When Dwyane Wade recently signed with the Cleveland Cavaliers, it seemed like a foregone conclusion that he would immediately become the starting shooting guard.
However, that might not be the case.
After speaking to head coach Tyronn Lue, it seems as though Wade will accept whatever role he’s given and is glad to be a part of such a deep roster.
"Me and Ty just talked about, we talked about role," Wade told ESPN’s Dave McMenamin. "We didn't talk about starting or nothing like that. We just talked about what my role can be and pretty much what I've always done. Understanding that right now we have to get through training camp, we have to see how guys play together, we got to get through preseason. I'm not focusing on starting at the 2. I'm not focusing on anything.”
In addition to Wade, J.R. Smith, Kyle Korver, Iman Shumpert and perhaps even Derrick Rose will provide depth at the two-guard. Given Wade’s history of injuries, he might be used sparingly during the regular season in the hopes of preserving his health for the playoffs. Nonetheless, he looks to make the most out of his time on the court and thinks he can be successful for the back-to-back-to-back Eastern Conference champions.
"We're very deep, so guys don't have to pull out their do-it-yourself kits all the time," he explained. "You can play less minutes if our first team and our second team play the way they need to play. LeBron don't need to play too many minutes as he has played in the past if we do our job and vice versa. So when you have a deep team like this, it enables you to save guys minutes in the regular season.”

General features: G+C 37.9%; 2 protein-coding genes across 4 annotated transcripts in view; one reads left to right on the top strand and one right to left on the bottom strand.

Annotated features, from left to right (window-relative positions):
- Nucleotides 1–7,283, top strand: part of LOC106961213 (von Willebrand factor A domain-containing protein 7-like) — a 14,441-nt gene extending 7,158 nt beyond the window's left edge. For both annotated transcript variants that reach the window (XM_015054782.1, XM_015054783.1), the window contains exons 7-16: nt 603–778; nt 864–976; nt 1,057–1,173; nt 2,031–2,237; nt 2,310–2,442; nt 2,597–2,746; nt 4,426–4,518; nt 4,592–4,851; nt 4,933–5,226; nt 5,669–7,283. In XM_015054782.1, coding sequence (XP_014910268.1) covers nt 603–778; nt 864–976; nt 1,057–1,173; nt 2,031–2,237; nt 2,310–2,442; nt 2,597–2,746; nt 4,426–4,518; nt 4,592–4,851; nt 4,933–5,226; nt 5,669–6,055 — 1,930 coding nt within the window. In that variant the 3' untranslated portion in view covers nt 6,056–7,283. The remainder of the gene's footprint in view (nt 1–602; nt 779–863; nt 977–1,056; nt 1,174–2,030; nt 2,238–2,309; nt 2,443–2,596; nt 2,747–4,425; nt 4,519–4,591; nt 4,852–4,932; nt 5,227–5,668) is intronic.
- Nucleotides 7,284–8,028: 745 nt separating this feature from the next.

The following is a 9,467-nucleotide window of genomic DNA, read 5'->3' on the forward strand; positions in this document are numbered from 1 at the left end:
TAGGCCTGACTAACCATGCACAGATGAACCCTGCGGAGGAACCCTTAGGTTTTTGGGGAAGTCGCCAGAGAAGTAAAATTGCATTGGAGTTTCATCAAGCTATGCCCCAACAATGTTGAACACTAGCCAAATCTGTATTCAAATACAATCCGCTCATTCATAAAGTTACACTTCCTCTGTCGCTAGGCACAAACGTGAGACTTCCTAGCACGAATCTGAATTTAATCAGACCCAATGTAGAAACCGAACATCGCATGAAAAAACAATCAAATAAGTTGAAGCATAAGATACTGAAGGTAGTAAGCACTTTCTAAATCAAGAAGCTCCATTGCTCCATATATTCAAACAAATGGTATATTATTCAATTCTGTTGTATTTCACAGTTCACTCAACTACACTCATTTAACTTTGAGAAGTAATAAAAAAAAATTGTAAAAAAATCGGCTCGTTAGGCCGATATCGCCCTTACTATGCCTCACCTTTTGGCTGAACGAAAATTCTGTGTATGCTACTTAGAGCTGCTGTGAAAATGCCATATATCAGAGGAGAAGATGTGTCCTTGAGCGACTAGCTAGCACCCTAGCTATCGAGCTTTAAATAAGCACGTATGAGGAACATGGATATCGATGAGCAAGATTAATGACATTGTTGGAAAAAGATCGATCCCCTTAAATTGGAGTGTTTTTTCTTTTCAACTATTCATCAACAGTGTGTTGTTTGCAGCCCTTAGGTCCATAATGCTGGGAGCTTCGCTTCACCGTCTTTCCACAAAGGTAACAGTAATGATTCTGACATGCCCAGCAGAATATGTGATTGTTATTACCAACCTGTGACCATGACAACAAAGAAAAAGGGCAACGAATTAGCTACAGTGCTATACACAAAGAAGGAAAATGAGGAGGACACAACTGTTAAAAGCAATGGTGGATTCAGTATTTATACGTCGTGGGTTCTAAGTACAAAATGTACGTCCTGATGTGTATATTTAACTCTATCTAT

Of course he may end up starting, but it appears as though Wade is comfortable sacrificing minutes. Last season, he played a career-low 29.9 minutes per game for the Chicago Bulls, averaging 18.3 points (the lowest since his rookie season in 2003-2004) on 43.4 percent shooting (the worst mark of his career). He has averaged 70.4 regular-season games played over the course of his 13-year career and has never eclipsed 77 contests played in a single regular season.
While his career averages of 23.3 points, 4.8 rebounds and 5.7 assists per game with three championships almost certainly have him headed to the Hall of Fame, he might be in store for a humbling experience in Cleveland due to the overwhelming amount of depth that the team is fortunate to have.